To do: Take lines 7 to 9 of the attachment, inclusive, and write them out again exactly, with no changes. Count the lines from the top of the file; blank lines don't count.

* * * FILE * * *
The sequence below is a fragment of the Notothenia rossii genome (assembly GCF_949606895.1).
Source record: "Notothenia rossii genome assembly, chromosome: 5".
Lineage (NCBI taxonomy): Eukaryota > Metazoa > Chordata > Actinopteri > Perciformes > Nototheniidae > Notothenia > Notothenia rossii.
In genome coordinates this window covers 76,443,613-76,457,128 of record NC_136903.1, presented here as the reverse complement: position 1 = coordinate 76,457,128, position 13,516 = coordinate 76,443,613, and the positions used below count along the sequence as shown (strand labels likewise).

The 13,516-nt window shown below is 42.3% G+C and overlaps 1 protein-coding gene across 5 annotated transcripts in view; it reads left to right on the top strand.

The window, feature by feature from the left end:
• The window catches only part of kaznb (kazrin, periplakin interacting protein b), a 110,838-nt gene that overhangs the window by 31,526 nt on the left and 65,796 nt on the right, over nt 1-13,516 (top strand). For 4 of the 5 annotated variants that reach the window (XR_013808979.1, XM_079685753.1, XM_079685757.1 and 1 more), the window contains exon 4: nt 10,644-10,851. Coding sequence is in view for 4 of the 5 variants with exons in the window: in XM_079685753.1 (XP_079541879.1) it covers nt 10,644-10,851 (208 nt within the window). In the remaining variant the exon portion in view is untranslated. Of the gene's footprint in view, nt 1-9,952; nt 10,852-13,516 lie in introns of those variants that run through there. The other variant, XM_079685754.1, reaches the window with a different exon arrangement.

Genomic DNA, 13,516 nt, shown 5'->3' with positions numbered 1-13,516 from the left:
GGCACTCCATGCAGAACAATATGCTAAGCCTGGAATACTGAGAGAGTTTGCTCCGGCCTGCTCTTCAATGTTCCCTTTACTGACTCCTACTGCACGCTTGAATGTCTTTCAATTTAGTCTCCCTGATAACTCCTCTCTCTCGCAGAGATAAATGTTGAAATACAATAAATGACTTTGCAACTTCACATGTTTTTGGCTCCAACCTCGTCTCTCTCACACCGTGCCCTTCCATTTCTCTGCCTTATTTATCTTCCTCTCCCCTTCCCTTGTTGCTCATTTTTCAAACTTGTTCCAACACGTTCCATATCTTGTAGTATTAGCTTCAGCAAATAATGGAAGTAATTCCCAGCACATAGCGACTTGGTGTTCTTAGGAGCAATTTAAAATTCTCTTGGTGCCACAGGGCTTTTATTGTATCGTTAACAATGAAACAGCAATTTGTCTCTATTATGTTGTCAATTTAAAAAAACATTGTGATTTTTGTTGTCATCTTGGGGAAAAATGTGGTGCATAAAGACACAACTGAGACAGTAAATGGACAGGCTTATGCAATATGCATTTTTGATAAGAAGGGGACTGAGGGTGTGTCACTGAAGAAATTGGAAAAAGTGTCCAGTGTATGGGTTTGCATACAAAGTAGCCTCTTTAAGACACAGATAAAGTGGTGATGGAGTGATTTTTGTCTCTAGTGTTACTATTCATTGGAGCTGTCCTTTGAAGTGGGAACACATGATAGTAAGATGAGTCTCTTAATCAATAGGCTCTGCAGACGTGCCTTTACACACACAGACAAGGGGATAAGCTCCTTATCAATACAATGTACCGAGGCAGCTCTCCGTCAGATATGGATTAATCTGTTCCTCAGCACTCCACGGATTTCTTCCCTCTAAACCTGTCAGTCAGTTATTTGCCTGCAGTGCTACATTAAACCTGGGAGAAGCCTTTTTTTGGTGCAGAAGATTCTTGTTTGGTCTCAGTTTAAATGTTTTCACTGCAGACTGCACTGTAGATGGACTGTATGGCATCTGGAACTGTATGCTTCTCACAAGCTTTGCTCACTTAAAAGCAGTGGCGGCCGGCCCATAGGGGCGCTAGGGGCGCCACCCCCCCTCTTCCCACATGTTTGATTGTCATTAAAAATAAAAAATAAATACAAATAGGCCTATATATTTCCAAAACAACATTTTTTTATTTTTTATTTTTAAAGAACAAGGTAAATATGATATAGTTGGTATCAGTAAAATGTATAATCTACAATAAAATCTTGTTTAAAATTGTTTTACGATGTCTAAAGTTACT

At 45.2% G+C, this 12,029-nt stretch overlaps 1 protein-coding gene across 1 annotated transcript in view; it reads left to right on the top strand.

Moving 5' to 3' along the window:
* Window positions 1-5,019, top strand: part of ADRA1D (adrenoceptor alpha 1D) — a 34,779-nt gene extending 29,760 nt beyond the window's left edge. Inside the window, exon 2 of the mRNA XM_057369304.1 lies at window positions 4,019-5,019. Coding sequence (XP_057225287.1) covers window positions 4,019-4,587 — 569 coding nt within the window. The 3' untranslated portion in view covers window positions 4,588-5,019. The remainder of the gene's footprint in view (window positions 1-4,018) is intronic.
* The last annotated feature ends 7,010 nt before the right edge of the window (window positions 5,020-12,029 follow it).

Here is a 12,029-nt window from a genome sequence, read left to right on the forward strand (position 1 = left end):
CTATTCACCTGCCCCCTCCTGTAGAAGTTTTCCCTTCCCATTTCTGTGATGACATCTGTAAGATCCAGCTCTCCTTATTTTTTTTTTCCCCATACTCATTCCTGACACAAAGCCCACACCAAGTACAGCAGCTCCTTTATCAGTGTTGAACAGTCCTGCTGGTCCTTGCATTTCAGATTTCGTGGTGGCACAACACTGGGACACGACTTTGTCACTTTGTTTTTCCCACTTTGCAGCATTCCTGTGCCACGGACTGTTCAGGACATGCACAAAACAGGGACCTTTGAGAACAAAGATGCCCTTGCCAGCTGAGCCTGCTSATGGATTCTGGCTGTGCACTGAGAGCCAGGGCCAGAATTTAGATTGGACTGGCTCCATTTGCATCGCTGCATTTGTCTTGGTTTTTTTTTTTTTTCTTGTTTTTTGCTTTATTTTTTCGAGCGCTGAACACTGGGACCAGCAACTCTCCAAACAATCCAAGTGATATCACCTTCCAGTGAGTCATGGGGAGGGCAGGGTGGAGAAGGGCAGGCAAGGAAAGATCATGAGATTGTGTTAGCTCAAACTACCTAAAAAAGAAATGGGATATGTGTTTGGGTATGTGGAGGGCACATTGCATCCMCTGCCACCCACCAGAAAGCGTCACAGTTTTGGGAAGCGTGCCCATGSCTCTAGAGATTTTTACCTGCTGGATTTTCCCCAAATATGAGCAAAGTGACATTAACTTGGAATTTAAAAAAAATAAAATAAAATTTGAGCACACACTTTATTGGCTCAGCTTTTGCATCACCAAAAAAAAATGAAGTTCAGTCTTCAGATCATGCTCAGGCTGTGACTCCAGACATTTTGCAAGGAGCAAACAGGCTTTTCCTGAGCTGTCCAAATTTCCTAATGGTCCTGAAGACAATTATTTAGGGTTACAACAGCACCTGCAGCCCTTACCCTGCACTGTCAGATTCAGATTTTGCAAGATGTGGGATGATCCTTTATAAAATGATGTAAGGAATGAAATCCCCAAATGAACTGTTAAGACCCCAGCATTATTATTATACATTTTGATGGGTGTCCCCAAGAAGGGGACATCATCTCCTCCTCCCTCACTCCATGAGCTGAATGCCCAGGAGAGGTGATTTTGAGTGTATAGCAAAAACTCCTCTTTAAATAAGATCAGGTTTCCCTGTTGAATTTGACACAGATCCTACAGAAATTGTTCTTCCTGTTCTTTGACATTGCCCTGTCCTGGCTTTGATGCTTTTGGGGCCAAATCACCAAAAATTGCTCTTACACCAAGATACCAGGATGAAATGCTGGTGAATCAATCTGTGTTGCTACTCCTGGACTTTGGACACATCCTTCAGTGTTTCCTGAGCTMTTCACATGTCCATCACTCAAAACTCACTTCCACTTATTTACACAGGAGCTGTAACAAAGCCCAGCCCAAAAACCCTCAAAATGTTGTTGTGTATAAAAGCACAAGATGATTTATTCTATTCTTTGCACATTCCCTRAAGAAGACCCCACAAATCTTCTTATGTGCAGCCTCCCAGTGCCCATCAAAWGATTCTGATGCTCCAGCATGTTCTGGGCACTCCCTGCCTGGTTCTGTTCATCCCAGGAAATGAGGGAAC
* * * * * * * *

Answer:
• The window catches only part of kaznb (kazrin, periplakin interacting protein b), a 110,838-nt gene that overhangs the window by 31,526 nt on the left and 65,796 nt on the right, over nt 1-13,516 (top strand). For 4 of the 5 annotated variants that reach the window (XR_013808979.1, XM_079685753.1, XM_079685757.1 and 1 more), the window contains exon 4: nt 10,644-10,851. Coding sequence is in view for 4 of the 5 variants with exons in the window: in XM_079685753.1 (XP_079541879.1) it covers nt 10,644-10,851 (208 nt within the window). In the remaining variant the exon portion in view is untranslated. Of the gene's footprint in view, nt 1-9,952; nt 10,852-13,516 lie in introns of those variants that run through there. The other variant, XM_079685754.1, reaches the window with a different exon arrangement.

Genomic DNA, 13,516 nt, shown 5'->3' with positions numbered 1-13,516 from the left:
GGCACTCCATGCAGAACAATATGCTAAGCCTGGAATACTGAGAGAGTTTGCTCCGGCCTGCTCTTCAATGTTCCCTTTACTGACTCCTACTGCACGCTTGAATGTCTTTCAATTTAGTCTCCCTGATAACTCCTCTCTCTCGCAGAGATAAATGTTGAAATACAATAAATGACTTTGCAACTTCACATGTTTTTGGCTCCAACCTCGTCTCTCTCACACCGTGCCCTTCCATTTCTCTGCCTTATTTATCTTCCTCTCCCCTTCCCTTGTTGCTCATTTTTCAAACTTGTTCCAACACGTTCCATATCTTGTAGTATTAGCTTCAGCAAATAATGGAAGTAATTCCCAGCACATAGCGACTTGGTGTTCTTAGGAGCAATTTAAAATTCTCTTGGTGCCACAGGGCTTTTATTGTATCGTTAACAATGAAACAGCAATTTGTCTCTATTATGTTGTCAATTTAAAAAAACATTGTGATTTTTGTTGTCATCTTGGGGAAAAATGTGGTGCATAAAGACACAACTGAGACAGTAAATGGACAGGCTTATGCAATATGCATTTTTGATAAGAAGGGGACTGAGGGTGTGTCACTGAAGAAATTGGAAAAAGTGTCCAGTGTATGGGTTTGCATACAAAGTAGCCTCTTTAAGACACAGATAAAGTGGTGATGGAGTGATTTTTGTCTCTAGTGTTACTATTCATTGGAGCTGTCCTTTGAAGTGGGAACACATGATAGTAAGATGAGTCTCTTAATCAATAGGCTCTGCAGACGTGCCTTTACACACACAGACAAGGGGATAAGCTCCTTATCAATACAATGTACCGAGGCAGCTCTCCGTCAGATATGGATTAATCTGTTCCTCAGCACTCCACGGATTTCTTCCCTCTAAACCTGTCAGTCAGTTATTTGCCTGCAGTGCTACATTAAACCTGGGAGAAGCCTTTTTTTGGTGCAGAAGATTCTTGTTTGGTCTCAGTTTAAATGTTTTCACTGCAGACTGCACTGTAGATGGACTGTATGGCATCTGGAACTGTATGCTTCTCACAAGCTTTGCTCACTTAAAAGCAGTGGCGGCCGGCCCATAGGGGCGCTAGGGGCGCCACCCCCCCTCTTCCCACATGTTTGATTGTCATTAAAAATAAAAAATAAATACAAATAGGCCTATATATTTCCAAAACAACATTTTTTTATTTTTTATTTTTAAAGAACAAGGTAAATATGATATAGTTGGTATCAGTAAAATGTATAATCTACAATAAAATCTTGTTTAAAATTGTTTTACGATGTCTAAAGTTACT